That was one of the reasons I wanted to do that. I was first introduced to that band because Scott's girlfriend was the lead (head cheerleader) in my show "The Awesome 80s Prom". One night after the show she begged me, she said, "You've got to hear my boyfriend's band." I offered her a hundred dollars if I could not go! And she wouldn't take it. She begged and begged and begged and she got me there and I was blown away. It was not only the talent level on the stage and the music, but when they were done blowing the roof off of the joint, they packed up all of their gear, put it in the van, and got ready to go to the next town. I was just amazed by that.
I talked to them over a long time about doing stuff - even a musical at one point - and I realized the story I really wanted to tell about them was their own. Most bands have a shelf life of like a year and a half or two years, but for some reason that band just will not quit. They keep going and going and going. They're so passionate, love what they do so much, and they work so hard. They sleep in that van! And I did it with them in 100 degrees heat. It's a tough life, but they will not give up. And that's an amazing story.
Final question: you have had a great string of successes in the past few years. You also are very active in social media, often speak at seminars, and run a popular blog. Do you think the constant interaction helps you have more of a pulse on what people want? Has that played a role in your success?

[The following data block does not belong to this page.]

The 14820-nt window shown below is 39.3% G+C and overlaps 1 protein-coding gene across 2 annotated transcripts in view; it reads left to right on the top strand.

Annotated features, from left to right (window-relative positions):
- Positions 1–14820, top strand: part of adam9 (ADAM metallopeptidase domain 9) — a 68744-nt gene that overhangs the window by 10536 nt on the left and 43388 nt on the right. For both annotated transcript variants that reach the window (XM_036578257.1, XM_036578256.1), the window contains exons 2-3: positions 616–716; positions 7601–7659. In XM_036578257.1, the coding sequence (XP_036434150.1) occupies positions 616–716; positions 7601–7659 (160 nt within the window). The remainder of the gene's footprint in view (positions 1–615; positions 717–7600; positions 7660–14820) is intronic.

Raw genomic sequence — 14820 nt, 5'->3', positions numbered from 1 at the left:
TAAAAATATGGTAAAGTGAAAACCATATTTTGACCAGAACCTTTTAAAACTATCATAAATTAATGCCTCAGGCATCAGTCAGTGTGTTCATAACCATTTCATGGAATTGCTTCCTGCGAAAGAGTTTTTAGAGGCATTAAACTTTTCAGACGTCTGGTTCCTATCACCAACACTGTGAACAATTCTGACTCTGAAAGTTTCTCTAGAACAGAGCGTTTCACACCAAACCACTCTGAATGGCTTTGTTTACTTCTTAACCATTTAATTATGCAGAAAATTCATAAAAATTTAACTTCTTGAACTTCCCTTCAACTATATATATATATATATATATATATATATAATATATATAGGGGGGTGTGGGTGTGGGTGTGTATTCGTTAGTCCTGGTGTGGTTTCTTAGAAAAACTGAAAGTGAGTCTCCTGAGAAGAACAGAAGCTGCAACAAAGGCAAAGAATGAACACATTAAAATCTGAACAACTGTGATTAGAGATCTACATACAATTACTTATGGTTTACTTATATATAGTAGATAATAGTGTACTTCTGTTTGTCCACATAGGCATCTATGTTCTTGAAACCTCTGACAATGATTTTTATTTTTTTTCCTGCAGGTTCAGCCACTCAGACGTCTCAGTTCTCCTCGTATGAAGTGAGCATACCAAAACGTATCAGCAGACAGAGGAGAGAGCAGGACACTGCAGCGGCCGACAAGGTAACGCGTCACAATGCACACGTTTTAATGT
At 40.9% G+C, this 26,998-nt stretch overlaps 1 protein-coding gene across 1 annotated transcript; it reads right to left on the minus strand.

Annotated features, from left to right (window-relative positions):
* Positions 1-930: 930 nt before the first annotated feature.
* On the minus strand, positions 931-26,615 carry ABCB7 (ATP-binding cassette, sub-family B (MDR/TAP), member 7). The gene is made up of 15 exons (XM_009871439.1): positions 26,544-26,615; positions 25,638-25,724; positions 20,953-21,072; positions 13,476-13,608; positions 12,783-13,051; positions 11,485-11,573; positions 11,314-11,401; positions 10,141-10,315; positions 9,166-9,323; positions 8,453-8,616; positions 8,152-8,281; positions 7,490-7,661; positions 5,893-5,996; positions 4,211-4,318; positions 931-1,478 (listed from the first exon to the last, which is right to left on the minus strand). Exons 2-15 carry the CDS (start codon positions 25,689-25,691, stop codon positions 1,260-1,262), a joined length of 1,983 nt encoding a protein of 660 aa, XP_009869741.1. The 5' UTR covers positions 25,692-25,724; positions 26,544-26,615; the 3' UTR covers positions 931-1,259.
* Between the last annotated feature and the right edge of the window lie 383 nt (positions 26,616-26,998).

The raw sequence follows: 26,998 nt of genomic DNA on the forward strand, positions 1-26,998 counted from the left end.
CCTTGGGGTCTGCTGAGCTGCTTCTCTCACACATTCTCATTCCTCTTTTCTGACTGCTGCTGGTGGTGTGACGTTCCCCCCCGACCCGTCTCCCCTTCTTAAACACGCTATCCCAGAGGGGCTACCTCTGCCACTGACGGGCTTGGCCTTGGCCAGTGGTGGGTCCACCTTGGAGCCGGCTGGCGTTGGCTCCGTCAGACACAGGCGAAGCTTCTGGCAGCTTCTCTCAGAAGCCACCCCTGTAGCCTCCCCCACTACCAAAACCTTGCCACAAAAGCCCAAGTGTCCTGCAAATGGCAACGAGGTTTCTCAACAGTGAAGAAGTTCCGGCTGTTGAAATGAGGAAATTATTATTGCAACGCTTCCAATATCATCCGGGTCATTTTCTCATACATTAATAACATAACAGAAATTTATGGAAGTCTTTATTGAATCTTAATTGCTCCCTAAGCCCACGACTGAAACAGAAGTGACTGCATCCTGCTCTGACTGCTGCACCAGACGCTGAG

I'd say this, I like to listen to people. I listened to that lawyer get excited and listened to other people talk about their garage bands. I know that's something that resonates with a lot of people. So I decided to create something that could galvanize that emotion within them. I just like to listen and social media and the web allows me to do that. I write a blog, but the most interesting thing about that blog is not what I say but the conversations. I get to listen and hear what people think about the theatre today. Listening makes you a better anything. And I think listening makes me a better producer and a better creator because I have an idea what's on top of their minds.
Gary Wien has been covering the arts since 2001 and has had work published with Jersey Arts, Elmore Magazine, Princeton Magazine, Backstreets and other publications. He is a three-time winner of the Asbury Music Award for Top Music Journalist and the author of Beyond the Palace (the first book on the history of rock and roll in Asbury Park) and Are You Listening? The Top 100 Albums of 2001-2010 by New Jersey Artists. In addition, he runs New Jersey Stage and the online radio station The Penguin Rocks. He can be contacted at firstname.lastname@example.org.